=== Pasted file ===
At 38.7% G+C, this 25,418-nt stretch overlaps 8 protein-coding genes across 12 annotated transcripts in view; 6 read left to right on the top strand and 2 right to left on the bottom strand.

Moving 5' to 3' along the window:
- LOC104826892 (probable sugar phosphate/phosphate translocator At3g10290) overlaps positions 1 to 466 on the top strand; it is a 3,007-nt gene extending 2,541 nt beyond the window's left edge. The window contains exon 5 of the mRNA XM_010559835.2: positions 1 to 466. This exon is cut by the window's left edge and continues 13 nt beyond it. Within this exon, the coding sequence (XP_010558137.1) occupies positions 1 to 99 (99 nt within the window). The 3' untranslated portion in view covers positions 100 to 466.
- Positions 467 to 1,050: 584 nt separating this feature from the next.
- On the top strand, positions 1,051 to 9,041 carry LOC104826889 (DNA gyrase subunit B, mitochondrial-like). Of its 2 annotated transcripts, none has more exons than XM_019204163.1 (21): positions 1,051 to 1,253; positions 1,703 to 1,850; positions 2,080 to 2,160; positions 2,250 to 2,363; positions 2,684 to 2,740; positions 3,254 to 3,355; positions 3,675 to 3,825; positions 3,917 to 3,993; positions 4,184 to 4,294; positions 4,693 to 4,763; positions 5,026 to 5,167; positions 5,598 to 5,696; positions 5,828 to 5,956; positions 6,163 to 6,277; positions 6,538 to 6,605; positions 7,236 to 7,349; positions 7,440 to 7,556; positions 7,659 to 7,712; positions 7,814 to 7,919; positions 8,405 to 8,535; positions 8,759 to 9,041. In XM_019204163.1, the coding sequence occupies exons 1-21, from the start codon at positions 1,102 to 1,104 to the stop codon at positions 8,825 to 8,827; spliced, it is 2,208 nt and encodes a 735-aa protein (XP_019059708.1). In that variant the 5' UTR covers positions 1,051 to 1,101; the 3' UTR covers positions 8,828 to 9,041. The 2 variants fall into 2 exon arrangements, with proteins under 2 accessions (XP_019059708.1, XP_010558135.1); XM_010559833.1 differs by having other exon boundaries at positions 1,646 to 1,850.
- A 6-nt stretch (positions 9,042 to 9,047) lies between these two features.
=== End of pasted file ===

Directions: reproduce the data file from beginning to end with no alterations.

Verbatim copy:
At 38.7% G+C, this 25,418-nt stretch overlaps 8 protein-coding genes across 12 annotated transcripts in view; 6 read left to right on the top strand and 2 right to left on the bottom strand.

Moving 5' to 3' along the window:
- LOC104826892 (probable sugar phosphate/phosphate translocator At3g10290) overlaps positions 1 to 466 on the top strand; it is a 3,007-nt gene extending 2,541 nt beyond the window's left edge. The window contains exon 5 of the mRNA XM_010559835.2: positions 1 to 466. This exon is cut by the window's left edge and continues 13 nt beyond it. Within this exon, the coding sequence (XP_010558137.1) occupies positions 1 to 99 (99 nt within the window). The 3' untranslated portion in view covers positions 100 to 466.
- Positions 467 to 1,050: 584 nt separating this feature from the next.
- On the top strand, positions 1,051 to 9,041 carry LOC104826889 (DNA gyrase subunit B, mitochondrial-like). Of its 2 annotated transcripts, none has more exons than XM_019204163.1 (21): positions 1,051 to 1,253; positions 1,703 to 1,850; positions 2,080 to 2,160; positions 2,250 to 2,363; positions 2,684 to 2,740; positions 3,254 to 3,355; positions 3,675 to 3,825; positions 3,917 to 3,993; positions 4,184 to 4,294; positions 4,693 to 4,763; positions 5,026 to 5,167; positions 5,598 to 5,696; positions 5,828 to 5,956; positions 6,163 to 6,277; positions 6,538 to 6,605; positions 7,236 to 7,349; positions 7,440 to 7,556; positions 7,659 to 7,712; positions 7,814 to 7,919; positions 8,405 to 8,535; positions 8,759 to 9,041. In XM_019204163.1, the coding sequence occupies exons 1-21, from the start codon at positions 1,102 to 1,104 to the stop codon at positions 8,825 to 8,827; spliced, it is 2,208 nt and encodes a 735-aa protein (XP_019059708.1). In that variant the 5' UTR covers positions 1,051 to 1,101; the 3' UTR covers positions 8,828 to 9,041. The 2 variants fall into 2 exon arrangements, with proteins under 2 accessions (XP_019059708.1, XP_010558135.1); XM_010559833.1 differs by having other exon boundaries at positions 1,646 to 1,850.
- A 6-nt stretch (positions 9,042 to 9,047) lies between these two features.